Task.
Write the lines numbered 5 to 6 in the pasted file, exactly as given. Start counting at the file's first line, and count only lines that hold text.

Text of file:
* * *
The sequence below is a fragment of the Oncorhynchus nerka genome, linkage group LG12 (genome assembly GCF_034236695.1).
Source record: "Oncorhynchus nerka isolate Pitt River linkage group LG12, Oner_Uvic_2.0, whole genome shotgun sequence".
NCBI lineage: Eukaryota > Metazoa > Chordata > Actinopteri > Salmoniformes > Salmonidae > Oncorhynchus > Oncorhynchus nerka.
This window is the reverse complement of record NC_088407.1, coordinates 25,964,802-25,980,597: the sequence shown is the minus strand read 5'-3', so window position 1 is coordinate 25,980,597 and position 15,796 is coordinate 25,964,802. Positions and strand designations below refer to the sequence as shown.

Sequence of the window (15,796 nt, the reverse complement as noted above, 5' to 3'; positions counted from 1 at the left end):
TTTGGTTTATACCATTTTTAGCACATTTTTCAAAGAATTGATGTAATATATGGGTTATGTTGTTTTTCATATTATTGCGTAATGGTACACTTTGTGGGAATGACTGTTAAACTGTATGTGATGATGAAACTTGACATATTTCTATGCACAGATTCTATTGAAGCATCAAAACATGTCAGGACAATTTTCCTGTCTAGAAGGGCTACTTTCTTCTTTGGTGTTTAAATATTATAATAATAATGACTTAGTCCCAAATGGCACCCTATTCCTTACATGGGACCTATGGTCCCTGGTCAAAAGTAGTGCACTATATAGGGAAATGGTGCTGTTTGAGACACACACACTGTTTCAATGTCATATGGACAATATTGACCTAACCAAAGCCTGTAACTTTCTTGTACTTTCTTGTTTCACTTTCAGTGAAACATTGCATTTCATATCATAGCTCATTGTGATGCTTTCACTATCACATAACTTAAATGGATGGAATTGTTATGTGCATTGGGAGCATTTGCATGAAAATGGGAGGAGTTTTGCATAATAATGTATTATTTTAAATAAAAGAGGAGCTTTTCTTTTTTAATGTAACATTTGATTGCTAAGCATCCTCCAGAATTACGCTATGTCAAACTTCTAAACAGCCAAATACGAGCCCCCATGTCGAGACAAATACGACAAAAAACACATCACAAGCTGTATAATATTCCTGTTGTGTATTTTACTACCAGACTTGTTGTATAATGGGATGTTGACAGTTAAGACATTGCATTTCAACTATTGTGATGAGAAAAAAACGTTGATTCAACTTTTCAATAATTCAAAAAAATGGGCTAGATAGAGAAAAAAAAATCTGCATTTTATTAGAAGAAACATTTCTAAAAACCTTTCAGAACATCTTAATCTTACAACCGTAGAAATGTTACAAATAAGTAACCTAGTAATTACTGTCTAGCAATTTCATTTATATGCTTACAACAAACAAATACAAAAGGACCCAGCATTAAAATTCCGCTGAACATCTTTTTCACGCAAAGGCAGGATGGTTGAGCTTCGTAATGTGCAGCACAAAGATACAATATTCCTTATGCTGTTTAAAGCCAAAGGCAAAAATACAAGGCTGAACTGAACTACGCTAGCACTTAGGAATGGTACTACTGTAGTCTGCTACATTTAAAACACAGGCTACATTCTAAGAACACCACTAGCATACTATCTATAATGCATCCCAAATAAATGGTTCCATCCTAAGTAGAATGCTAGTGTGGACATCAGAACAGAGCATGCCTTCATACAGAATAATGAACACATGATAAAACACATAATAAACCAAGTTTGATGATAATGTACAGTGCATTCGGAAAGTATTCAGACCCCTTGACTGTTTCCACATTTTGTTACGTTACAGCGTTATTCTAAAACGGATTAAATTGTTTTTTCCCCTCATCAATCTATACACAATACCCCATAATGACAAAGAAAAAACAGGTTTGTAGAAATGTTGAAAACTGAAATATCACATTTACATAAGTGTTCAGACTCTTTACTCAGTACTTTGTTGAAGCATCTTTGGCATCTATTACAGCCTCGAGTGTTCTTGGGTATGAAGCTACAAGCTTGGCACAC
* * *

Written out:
Sequence of the window (15,796 nt, the reverse complement as noted above, 5' to 3'; positions counted from 1 at the left end):
TTTGGTTTATACCATTTTTAGCACATTTTTCAAAGAATTGATGTAATATATGGGTTATGTTGTTTTTCATATTATTGCGTAATGGTACACTTTGTGGGAATGACTGTTAAACTGTATGTGATGATGAAACTTGACATATTTCTATGCACAGATTCTATTGAAGCATCAAAACATGTCAGGACAATTTTCCTGTCTAGAAGGGCTACTTTCTTCTTTGGTGTTTAAATATTATAATAATAATGACTTAGTCCCAAATGGCACCCTATTCCTTACATGGGACCTATGGTCCCTGGTCAAAAGTAGTGCACTATATAGGGAAATGGTGCTGTTTGAGACACACACACTGTTTCAATGTCATATGGACAATATTGACCTAACCAAAGCCTGTAACTTTCTTGTACTTTCTTGTTTCACTTTCAGTGAAACATTGCATTTCATATCATAGCTCATTGTGATGCTTTCACTATCACATAACTTAAATGGATGGAATTGTTATGTGCATTGGGAGCATTTGCATGAAAATGGGAGGAGTTTTGCATAATAATGTATTATTTTAAATAAAAGAGGAGCTTTTCTTTTTTAATGTAACATTTGATTGCTAAGCATCCTCCAGAATTACGCTATGTCAAACTTCTAAACAGCCAAATACGAGCCCCCATGTCGAGACAAATACGACAAAAAACACATCACAAGCTGTATAATATTCCTGTTGTGTATTTTACTACCAGACTTGTTGTATAATGGGATGTTGACAGTTAAGACATTGCATTTCAACTATTGTGATGAGAAAAAAACGTTGATTCAACTTTTCAATAATTCAAAAAAATGGGCTAGATAGAGAAAAAAAAATCTGCATTTTATTAGAAGAAACATTTCTAAAAACCTTTCAGAACATCTTAATCTTACAACCGTAGAAATGTTACAAATAAGTAACCTAGTAATTACTGTCTAGCAATTTCATTTATATGCTTACAACAAACAAATACAAAAGGACCCAGCATTAAAATTCCGCTGAACATCTTTTTCACGCAAAGGCAGGATGGTTGAGCTTCGTAATGTGCAGCACAAAGATACAATATTCCTTATGCTGTTTAAAGCCAAAGGCAAAAATACAAGGCTGAACTGAACTACGCTAGCACTTAGGAATGGTACTACTGTAGTCTGCTACATTTAAAACACAGGCTACATTCTAAGAACACCACTAGCATACTATCTATAATGCATCCCAAATAAATGGTTCCATCCTAAGTAGAATGCTAGTGTGGACATCAGAACAGAGCATGCCTTCATACAGAATAATGAACACATGATAAAACACATAATAAACCAAGTTTGATGATAATGTACAGTGCATTCGGAAAGTATTCAGACCCCTTGACTGTTTCCACATTTTGTTACGTTACAGCGTTATTCTAAAACGGATTAAATTGTTTTTTCCCCTCATCAATCTATACACAATACCCCATAATGACAAAGAAAAAACAGGTTTGTAGAAATGTTGAAAACTGAAATATCACATTTACATAAGTGTTCAGACTCTTTACTCAGTACTTTGTTGAAGCATCTTTGGCATCTATTACAGCCTCGAGTGTTCTTGGGTATGAAGCTACAAGCTTGGCACAC